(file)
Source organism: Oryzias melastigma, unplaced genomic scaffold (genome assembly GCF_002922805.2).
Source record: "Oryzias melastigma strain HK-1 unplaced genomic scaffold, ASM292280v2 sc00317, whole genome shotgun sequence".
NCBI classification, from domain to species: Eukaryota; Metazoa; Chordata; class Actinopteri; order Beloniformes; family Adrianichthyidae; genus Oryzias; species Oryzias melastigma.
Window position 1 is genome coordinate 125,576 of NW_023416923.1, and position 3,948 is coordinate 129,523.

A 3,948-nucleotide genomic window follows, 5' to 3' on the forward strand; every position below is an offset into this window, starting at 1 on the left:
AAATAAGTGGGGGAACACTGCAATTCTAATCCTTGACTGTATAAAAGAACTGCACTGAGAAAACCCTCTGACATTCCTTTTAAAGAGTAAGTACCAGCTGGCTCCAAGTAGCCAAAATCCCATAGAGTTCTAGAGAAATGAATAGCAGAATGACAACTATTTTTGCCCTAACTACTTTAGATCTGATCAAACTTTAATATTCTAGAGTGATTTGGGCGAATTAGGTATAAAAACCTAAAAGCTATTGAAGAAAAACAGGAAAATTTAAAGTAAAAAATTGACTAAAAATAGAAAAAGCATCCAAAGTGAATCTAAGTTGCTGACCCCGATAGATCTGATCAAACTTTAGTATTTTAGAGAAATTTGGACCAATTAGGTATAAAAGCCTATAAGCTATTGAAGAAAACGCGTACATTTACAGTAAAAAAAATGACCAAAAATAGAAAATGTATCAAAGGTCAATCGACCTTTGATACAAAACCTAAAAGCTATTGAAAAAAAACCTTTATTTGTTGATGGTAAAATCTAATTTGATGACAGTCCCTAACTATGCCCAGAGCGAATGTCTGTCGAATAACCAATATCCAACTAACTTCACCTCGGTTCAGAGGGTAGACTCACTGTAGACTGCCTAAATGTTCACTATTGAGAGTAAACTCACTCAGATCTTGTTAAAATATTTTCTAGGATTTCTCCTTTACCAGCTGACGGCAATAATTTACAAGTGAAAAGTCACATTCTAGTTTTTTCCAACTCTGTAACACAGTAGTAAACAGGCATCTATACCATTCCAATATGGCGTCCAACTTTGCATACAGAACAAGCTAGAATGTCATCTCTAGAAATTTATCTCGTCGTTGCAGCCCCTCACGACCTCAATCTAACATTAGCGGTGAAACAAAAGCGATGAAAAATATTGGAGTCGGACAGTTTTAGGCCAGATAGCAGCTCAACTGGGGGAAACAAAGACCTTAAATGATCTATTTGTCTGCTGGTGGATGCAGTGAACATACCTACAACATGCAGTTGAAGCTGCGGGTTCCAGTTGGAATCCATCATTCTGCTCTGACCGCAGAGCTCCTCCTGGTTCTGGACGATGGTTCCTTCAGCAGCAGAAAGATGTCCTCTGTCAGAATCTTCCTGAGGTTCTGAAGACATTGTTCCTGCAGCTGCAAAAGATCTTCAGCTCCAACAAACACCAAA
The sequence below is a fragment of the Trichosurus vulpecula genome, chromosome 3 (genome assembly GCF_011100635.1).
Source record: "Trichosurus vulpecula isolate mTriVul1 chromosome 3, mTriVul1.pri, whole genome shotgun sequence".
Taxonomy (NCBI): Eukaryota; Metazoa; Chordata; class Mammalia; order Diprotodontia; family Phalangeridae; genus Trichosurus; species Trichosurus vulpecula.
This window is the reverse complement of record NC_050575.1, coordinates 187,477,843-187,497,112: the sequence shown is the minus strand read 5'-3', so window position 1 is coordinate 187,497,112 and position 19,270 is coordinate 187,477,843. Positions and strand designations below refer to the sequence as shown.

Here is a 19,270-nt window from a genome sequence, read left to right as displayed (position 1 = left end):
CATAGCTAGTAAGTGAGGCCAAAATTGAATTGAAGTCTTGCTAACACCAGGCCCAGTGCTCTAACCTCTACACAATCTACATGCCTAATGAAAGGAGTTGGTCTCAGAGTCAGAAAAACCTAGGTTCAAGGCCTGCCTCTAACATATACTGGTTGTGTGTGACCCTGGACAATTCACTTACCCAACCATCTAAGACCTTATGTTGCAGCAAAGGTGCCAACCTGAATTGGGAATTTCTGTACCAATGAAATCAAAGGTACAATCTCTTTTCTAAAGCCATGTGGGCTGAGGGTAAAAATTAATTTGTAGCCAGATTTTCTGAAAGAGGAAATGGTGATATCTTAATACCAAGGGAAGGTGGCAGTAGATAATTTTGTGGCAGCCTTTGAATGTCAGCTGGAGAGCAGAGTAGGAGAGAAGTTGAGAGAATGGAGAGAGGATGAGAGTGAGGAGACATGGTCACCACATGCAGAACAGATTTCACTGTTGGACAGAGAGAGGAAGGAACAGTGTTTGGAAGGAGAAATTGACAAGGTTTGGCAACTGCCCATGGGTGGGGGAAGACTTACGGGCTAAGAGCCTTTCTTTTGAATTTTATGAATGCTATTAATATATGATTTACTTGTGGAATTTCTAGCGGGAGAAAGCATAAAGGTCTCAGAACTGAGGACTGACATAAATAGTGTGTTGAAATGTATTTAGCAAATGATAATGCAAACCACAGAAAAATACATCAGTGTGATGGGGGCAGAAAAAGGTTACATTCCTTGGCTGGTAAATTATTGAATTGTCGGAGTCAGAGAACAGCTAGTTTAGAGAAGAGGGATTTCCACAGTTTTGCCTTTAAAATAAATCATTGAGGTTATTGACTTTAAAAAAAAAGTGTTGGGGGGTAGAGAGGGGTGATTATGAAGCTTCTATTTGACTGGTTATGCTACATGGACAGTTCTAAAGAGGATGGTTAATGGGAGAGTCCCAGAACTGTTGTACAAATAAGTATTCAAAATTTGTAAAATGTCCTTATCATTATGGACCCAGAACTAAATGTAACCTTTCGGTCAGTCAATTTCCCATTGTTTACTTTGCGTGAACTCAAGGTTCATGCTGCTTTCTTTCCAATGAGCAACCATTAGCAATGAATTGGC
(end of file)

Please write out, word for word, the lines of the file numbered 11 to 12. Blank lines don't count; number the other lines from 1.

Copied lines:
Here is a 19,270-nt window from a genome sequence, read left to right as displayed (position 1 = left end):
CATAGCTAGTAAGTGAGGCCAAAATTGAATTGAAGTCTTGCTAACACCAGGCCCAGTGCTCTAACCTCTACACAATCTACATGCCTAATGAAAGGAGTTGGTCTCAGAGTCAGAAAAACCTAGGTTCAAGGCCTGCCTCTAACATATACTGGTTGTGTGTGACCCTGGACAATTCACTTACCCAACCATCTAAGACCTTATGTTGCAGCAAAGGTGCCAACCTGAATTGGGAATTTCTGTACCAATGAAATCAAAGGTACAATCTCTTTTCTAAAGCCATGTGGGCTGAGGGTAAAAATTAATTTGTAGCCAGATTTTCTGAAAGAGGAAATGGTGATATCTTAATACCAAGGGAAGGTGGCAGTAGATAATTTTGTGGCAGCCTTTGAATGTCAGCTGGAGAGCAGAGTAGGAGAGAAGTTGAGAGAATGGAGAGAGGATGAGAGTGAGGAGACATGGTCACCACATGCAGAACAGATTTCACTGTTGGACAGAGAGAGGAAGGAACAGTGTTTGGAAGGAGAAATTGACAAGGTTTGGCAACTGCCCATGGGTGGGGGAAGACTTACGGGCTAAGAGCCTTTCTTTTGAATTTTATGAATGCTATTAATATATGATTTACTTGTGGAATTTCTAGCGGGAGAAAGCATAAAGGTCTCAGAACTGAGGACTGACATAAATAGTGTGTTGAAATGTATTTAGCAAATGATAATGCAAACCACAGAAAAATACATCAGTGTGATGGGGGCAGAAAAAGGTTACATTCCTTGGCTGGTAAATTATTGAATTGTCGGAGTCAGAGAACAGCTAGTTTAGAGAAGAGGGATTTCCACAGTTTTGCCTTTAAAATAAATCATTGAGGTTATTGACTTTAAAAAAAAAGTGTTGGGGGGTAGAGAGGGGTGATTATGAAGCTTCTATTTGACTGGTTATGCTACATGGACAGTTCTAAAGAGGATGGTTAATGGGAGAGTCCCAGAACTGTTGTACAAATAAGTATTCAAAATTTGTAAAATGTCCTTATCATTATGGACCCAGAACTAAATGTAACCTTTCGGTCAGTCAATTTCCCATTGTTTACTTTGCGTGAACTCAAGGTTCATGCTGCTTTCTTTCCAATGAGCAACCATTAGCAATGAATTGGC